If Craig Wright is Satoshi Nakamoto, Satoshi Nakamoto is a small-blocker

Eric Wall
Eric Wall
Nov 16, 2018 · 10 min read

If you believe Craig Wright is Satoshi Nakamoto, I’ve written this blog post for you. If you don’t believe he is Satoshi Nakamoto, go and do something more useful with your time.

A very popular explanation why Craig Wright is unlikely to be Satoshi Nakamoto is given in this video by Vitalik Buterin.

The 1-minute explanation posits that if Craig Wright was Satoshi, he would have proven it by making a simple proof (a signature using the private key using bitcoin block #1), instead of making the messy, complicated and ultimately bogus proof he provided to the public.

That’s what I intend to dispute. In this post, I’m not going to argue that Craig Wright is Satoshi Nakamoto. But just for the sake of it, let’s pretend that he is. Now ask yourself this: if you were Satoshi Nakamoto, would you provide the public with a cryptographic proof that you own billions of dollars in the most attractive-to-steal asset on the planet? Unless you were crazy and had no regard for your own life or the lives of the people close to you, you likely wouldn’t. But then ask yourself this; if you really were Satoshi Nakamoto, why would you instead provide the public with a bogus proof that you’re Satoshi Nakamoto?

Let’s think about that for a second.

Now, I mean really imagine you actually were Satoshi.

Put yourself in his hypothetical shoes. I’ll help.

First, let’s start off with a few assumptions about yourself as Satoshi.

Assumption #1: You own around 600,000–700,000 bitcoins.

Assumption #2: You care about keeping that wealth.

Assumption #3: If the Bitcoin project is ruined, you lose that wealth.

Assumption #4: If the Bitcoin project is altered in a destructive way, you’d also lose that wealth.

Assumption #5: It is not easy for you to liquidate your bitcoins without crashing the market (it would likely crash the minute you move your coins on the blockchain).

Assumption #6: Just proving ownership of these coins is likely to significantly impact the market.

Assumption #7: If someone knows you own these coins, you including everyone close to you will be in very grave danger.

Assumption #8: There’s a non-negligible chance that some future privacy improvement to the Bitcoin protocol will allow you to spend those coins without anyone noticing.

These eight assumptions should be pretty non-controversial and are likely to hold true if Satoshi is a normal, rational individual with human tendencies. The best strategy based on these eight assumptions should then naturally be to just sit tight and do nothing unless something extremely serious endangers bitcoin’s survival.

But to really get into the character of Satoshi and why he’d plausibly come back, we’re going to need a quick reminder of the situation Satoshi was in leading up to right before his departure. Consider this series of events:

Now, let’s look at the details of Craig Wright’s involvement in the Bitcoin community:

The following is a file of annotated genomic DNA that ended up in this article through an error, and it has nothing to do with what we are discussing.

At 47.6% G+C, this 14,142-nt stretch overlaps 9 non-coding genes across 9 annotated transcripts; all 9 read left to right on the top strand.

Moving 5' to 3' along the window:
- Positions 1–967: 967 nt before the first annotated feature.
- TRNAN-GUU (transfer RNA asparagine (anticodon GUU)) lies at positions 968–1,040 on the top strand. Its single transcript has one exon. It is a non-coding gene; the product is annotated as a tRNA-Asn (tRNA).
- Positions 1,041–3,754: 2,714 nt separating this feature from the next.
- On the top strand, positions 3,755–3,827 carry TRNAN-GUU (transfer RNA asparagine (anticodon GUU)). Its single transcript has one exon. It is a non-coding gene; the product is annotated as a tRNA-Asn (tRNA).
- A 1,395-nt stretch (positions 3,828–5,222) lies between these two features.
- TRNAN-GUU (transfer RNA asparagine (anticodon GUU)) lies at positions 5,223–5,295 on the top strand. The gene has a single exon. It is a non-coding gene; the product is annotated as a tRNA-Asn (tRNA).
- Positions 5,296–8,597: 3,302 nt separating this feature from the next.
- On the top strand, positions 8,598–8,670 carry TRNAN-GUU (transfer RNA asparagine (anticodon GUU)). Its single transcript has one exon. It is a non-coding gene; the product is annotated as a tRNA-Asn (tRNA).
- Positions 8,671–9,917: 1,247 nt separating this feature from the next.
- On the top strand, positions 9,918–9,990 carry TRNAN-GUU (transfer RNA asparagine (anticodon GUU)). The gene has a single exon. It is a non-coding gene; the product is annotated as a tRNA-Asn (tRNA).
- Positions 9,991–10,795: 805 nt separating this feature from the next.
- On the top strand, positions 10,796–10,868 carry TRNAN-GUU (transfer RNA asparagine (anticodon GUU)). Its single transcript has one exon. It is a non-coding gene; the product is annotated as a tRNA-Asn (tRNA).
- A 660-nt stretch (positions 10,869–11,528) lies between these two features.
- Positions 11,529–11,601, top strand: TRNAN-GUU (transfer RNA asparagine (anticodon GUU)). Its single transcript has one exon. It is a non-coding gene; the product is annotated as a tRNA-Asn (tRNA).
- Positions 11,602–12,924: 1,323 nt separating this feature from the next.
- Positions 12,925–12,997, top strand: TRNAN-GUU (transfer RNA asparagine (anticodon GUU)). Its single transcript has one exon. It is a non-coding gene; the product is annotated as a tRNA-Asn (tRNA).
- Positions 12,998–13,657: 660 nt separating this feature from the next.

I was flown to London to meet Dr. Wright a couple of weeks ago, after an initial email conversation convinced me that there was a very good chance he was the same person I’d communicated with in 2010 and early 2011. After spending time with him I am convinced beyond a reasonable doubt: Craig Wright is Satoshi.

Part of that time was spent on a careful cryptographic verification of messages signed with keys that only Satoshi should possess. But even before I witnessed the keys signed and then verified on a clean computer that could not have been tampered with, I was reasonably certain I was sitting next to the Father of Bitcoin.

During our meeting, I saw the brilliant, opinionated, focused, generous — and privacy-seeking — person that matches the Satoshi I worked with six years ago. And he cleared up a lot of mysteries, including why he disappeared when he did and what he’s been busy with since 2011. But I’m going to respect Dr. Wright’s privacy, and let him decide how much of that story he shares with the world.

Theory Gavin

Keep in mind that Gavin has been called out for this many times in public, and yet he refuses to budge. Here’s what he Gavin responded to Dan Kaminsky about the fake proof:

Yeah, what the heck?

I was as surprised by the ‘proof’ as anyone, and don’t yet know exactly what is going on.

Gavin says that it’s possible he is wrong that Craig Wright is Satoshi, but he doesn’t think so. Even after all the absolutely crazy absurdities Craig has demonstrated to the public, Gavin just can’t shake his belief that he is Satoshi. The blog post declaring that he is Satoshi beyond a reasonable doubt still remains on Gavin’s personal website to this day.

Then again, if we assume that Craig Wright truly is Satoshi Nakamoto, it is not really that strange that he was able to convince Gavin of his identity to the point where it’s seemingly impossible to get him to think otherwise. But what would be the reason that Satoshi would go down this extremely risky path of exposing himself as the real Satoshi in front of Gavin, while simultaneously giving an easily disprovable proof to the public? And why Gavin in particular? And why in May 2016?

Assumption #4: If the Bitcoin project is altered in a destructive way, you’d also lose that wealth.

If it’s possible that Craig Wright is Satoshi, one explanation for doing what he did according to our assumptions is that Gavin’s support for removing the block size limit altogether posed a more unwanted threat to bitcoin than the risk of coming out as Satoshi posed to himself did.